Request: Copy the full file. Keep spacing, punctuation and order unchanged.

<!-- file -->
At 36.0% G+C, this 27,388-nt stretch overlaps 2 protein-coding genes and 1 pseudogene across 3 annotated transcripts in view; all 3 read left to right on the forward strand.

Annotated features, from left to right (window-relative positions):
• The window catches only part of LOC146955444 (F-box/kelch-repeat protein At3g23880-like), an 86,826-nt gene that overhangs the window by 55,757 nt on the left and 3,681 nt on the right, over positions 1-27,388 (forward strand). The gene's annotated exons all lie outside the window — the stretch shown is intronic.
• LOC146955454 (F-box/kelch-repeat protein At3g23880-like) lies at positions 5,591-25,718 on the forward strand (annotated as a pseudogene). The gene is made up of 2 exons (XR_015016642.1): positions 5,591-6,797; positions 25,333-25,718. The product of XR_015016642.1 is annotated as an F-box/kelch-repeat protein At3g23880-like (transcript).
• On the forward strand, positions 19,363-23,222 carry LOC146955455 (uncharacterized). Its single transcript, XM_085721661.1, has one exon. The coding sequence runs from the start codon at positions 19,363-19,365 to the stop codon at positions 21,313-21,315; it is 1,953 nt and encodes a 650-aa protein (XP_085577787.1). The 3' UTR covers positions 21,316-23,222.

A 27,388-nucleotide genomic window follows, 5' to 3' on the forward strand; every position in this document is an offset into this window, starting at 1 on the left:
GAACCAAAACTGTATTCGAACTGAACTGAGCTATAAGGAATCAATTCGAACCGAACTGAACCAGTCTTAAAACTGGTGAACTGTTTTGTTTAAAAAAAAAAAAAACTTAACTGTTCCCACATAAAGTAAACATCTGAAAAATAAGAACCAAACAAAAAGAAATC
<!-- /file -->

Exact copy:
At 36.0% G+C, this 27,388-nt stretch overlaps 2 protein-coding genes and 1 pseudogene across 3 annotated transcripts in view; all 3 read left to right on the forward strand.

Annotated features, from left to right (window-relative positions):
• The window catches only part of LOC146955444 (F-box/kelch-repeat protein At3g23880-like), an 86,826-nt gene that overhangs the window by 55,757 nt on the left and 3,681 nt on the right, over positions 1-27,388 (forward strand). The gene's annotated exons all lie outside the window — the stretch shown is intronic.
• LOC146955454 (F-box/kelch-repeat protein At3g23880-like) lies at positions 5,591-25,718 on the forward strand (annotated as a pseudogene). The gene is made up of 2 exons (XR_015016642.1): positions 5,591-6,797; positions 25,333-25,718. The product of XR_015016642.1 is annotated as an F-box/kelch-repeat protein At3g23880-like (transcript).
• On the forward strand, positions 19,363-23,222 carry LOC146955455 (uncharacterized). Its single transcript, XM_085721661.1, has one exon. The coding sequence runs from the start codon at positions 19,363-19,365 to the stop codon at positions 21,313-21,315; it is 1,953 nt and encodes a 650-aa protein (XP_085577787.1). The 3' UTR covers positions 21,316-23,222.

A 27,388-nucleotide genomic window follows, 5' to 3' on the forward strand; every position in this document is an offset into this window, starting at 1 on the left:
GAACCAAAACTGTATTCGAACTGAACTGAGCTATAAGGAATCAATTCGAACCGAACTGAACCAGTCTTAAAACTGGTGAACTGTTTTGTTTAAAAAAAAAAAAAACTTAACTGTTCCCACATAAAGTAAACATCTGAAAAATAAGAACCAAACAAAAAGAAATC